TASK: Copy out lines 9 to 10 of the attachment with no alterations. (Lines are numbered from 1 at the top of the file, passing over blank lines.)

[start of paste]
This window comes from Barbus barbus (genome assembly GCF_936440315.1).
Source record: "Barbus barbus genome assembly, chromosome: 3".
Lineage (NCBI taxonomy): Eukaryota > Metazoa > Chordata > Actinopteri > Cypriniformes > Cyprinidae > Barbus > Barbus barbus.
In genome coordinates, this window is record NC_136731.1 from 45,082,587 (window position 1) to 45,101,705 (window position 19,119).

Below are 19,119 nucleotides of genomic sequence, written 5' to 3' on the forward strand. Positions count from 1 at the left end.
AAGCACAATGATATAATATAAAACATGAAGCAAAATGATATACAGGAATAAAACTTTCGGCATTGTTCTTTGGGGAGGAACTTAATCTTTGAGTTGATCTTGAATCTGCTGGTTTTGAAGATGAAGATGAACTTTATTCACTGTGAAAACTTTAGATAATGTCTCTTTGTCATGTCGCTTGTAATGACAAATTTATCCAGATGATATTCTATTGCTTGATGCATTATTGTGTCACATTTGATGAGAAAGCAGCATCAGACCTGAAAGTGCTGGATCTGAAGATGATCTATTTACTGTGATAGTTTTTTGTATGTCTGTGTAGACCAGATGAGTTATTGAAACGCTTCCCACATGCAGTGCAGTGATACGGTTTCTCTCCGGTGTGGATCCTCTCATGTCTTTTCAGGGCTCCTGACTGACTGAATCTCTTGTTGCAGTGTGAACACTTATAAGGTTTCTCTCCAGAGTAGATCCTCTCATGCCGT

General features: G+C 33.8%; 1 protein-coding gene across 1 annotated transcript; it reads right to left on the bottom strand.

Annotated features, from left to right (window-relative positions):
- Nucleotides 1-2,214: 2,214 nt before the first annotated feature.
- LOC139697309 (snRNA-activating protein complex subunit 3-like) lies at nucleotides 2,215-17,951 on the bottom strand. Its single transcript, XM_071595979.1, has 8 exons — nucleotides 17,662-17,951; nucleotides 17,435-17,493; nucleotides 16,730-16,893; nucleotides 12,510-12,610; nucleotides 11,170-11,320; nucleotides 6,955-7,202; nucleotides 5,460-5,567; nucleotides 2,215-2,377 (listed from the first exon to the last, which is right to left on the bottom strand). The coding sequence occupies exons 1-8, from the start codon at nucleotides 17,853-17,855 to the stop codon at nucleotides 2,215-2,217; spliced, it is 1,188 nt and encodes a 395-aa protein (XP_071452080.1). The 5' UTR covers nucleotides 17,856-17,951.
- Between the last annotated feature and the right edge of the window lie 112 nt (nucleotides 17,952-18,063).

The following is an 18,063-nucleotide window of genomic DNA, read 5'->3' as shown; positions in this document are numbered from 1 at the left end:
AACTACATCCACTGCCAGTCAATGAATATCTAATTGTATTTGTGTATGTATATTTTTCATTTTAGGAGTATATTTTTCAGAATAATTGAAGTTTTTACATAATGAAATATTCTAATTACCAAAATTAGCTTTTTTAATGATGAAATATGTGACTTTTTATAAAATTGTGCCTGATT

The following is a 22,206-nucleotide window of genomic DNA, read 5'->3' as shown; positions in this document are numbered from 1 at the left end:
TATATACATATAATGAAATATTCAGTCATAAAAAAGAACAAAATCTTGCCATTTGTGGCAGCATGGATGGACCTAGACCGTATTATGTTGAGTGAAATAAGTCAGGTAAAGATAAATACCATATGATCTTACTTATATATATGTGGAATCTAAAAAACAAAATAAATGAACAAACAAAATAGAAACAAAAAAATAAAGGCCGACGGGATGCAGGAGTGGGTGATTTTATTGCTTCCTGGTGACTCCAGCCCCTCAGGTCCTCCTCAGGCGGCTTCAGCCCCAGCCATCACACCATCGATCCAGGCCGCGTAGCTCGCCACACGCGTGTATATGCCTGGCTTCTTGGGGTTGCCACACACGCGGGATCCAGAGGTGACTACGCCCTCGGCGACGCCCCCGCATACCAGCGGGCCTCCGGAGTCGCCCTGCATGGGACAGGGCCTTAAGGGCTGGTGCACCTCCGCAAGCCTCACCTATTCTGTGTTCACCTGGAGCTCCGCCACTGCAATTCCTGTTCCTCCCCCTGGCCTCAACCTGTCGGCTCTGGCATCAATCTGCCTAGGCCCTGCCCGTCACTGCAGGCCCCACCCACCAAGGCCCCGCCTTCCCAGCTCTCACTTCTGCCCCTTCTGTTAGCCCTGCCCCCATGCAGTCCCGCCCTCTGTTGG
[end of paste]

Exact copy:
- Nucleotides 1-2,214: 2,214 nt before the first annotated feature.
- LOC139697309 (snRNA-activating protein complex subunit 3-like) lies at nucleotides 2,215-17,951 on the bottom strand. Its single transcript, XM_071595979.1, has 8 exons — nucleotides 17,662-17,951; nucleotides 17,435-17,493; nucleotides 16,730-16,893; nucleotides 12,510-12,610; nucleotides 11,170-11,320; nucleotides 6,955-7,202; nucleotides 5,460-5,567; nucleotides 2,215-2,377 (listed from the first exon to the last, which is right to left on the bottom strand). The coding sequence occupies exons 1-8, from the start codon at nucleotides 17,853-17,855 to the stop codon at nucleotides 2,215-2,217; spliced, it is 1,188 nt and encodes a 395-aa protein (XP_071452080.1). The 5' UTR covers nucleotides 17,856-17,951.